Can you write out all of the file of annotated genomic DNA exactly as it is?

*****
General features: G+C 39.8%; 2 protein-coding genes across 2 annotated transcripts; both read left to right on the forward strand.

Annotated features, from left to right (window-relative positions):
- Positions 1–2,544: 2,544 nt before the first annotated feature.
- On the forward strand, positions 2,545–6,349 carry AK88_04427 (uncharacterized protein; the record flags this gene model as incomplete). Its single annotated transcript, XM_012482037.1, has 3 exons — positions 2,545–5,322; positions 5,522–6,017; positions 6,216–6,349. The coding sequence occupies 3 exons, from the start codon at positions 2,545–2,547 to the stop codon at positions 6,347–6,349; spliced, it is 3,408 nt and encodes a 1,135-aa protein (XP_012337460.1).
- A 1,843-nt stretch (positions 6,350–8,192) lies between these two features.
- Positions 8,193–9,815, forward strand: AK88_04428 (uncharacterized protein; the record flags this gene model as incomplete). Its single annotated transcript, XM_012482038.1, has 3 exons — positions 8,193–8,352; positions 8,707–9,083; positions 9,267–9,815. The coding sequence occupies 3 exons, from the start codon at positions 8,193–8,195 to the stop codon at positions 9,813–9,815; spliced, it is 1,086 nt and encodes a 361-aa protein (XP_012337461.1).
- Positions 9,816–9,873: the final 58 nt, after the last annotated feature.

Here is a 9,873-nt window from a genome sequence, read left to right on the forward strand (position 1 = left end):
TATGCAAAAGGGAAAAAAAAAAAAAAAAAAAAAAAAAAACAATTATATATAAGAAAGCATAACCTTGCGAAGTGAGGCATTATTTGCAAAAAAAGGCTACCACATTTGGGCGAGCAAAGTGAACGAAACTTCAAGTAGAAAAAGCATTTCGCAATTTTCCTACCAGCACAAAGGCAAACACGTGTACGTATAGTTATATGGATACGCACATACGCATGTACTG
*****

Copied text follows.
General features: G+C 39.8%; 2 protein-coding genes across 2 annotated transcripts; both read left to right on the forward strand.

Annotated features, from left to right (window-relative positions):
- Positions 1–2,544: 2,544 nt before the first annotated feature.
- On the forward strand, positions 2,545–6,349 carry AK88_04427 (uncharacterized protein; the record flags this gene model as incomplete). Its single annotated transcript, XM_012482037.1, has 3 exons — positions 2,545–5,322; positions 5,522–6,017; positions 6,216–6,349. The coding sequence occupies 3 exons, from the start codon at positions 2,545–2,547 to the stop codon at positions 6,347–6,349; spliced, it is 3,408 nt and encodes a 1,135-aa protein (XP_012337460.1).
- A 1,843-nt stretch (positions 6,350–8,192) lies between these two features.
- Positions 8,193–9,815, forward strand: AK88_04428 (uncharacterized protein; the record flags this gene model as incomplete). Its single annotated transcript, XM_012482038.1, has 3 exons — positions 8,193–8,352; positions 8,707–9,083; positions 9,267–9,815. The coding sequence occupies 3 exons, from the start codon at positions 8,193–8,195 to the stop codon at positions 9,813–9,815; spliced, it is 1,086 nt and encodes a 361-aa protein (XP_012337461.1).
- Positions 9,816–9,873: the final 58 nt, after the last annotated feature.

Here is a 9,873-nt window from a genome sequence, read left to right on the forward strand (position 1 = left end):
TATGCAAAAGGGAAAAAAAAAAAAAAAAAAAAAAAAAAACAATTATATATAAGAAAGCATAACCTTGCGAAGTGAGGCATTATTTGCAAAAAAAGGCTACCACATTTGGGCGAGCAAAGTGAACGAAACTTCAAGTAGAAAAAGCATTTCGCAATTTTCCTACCAGCACAAAGGCAAACACGTGTACGTATAGTTATATGGATACGCACATACGCATGTACTG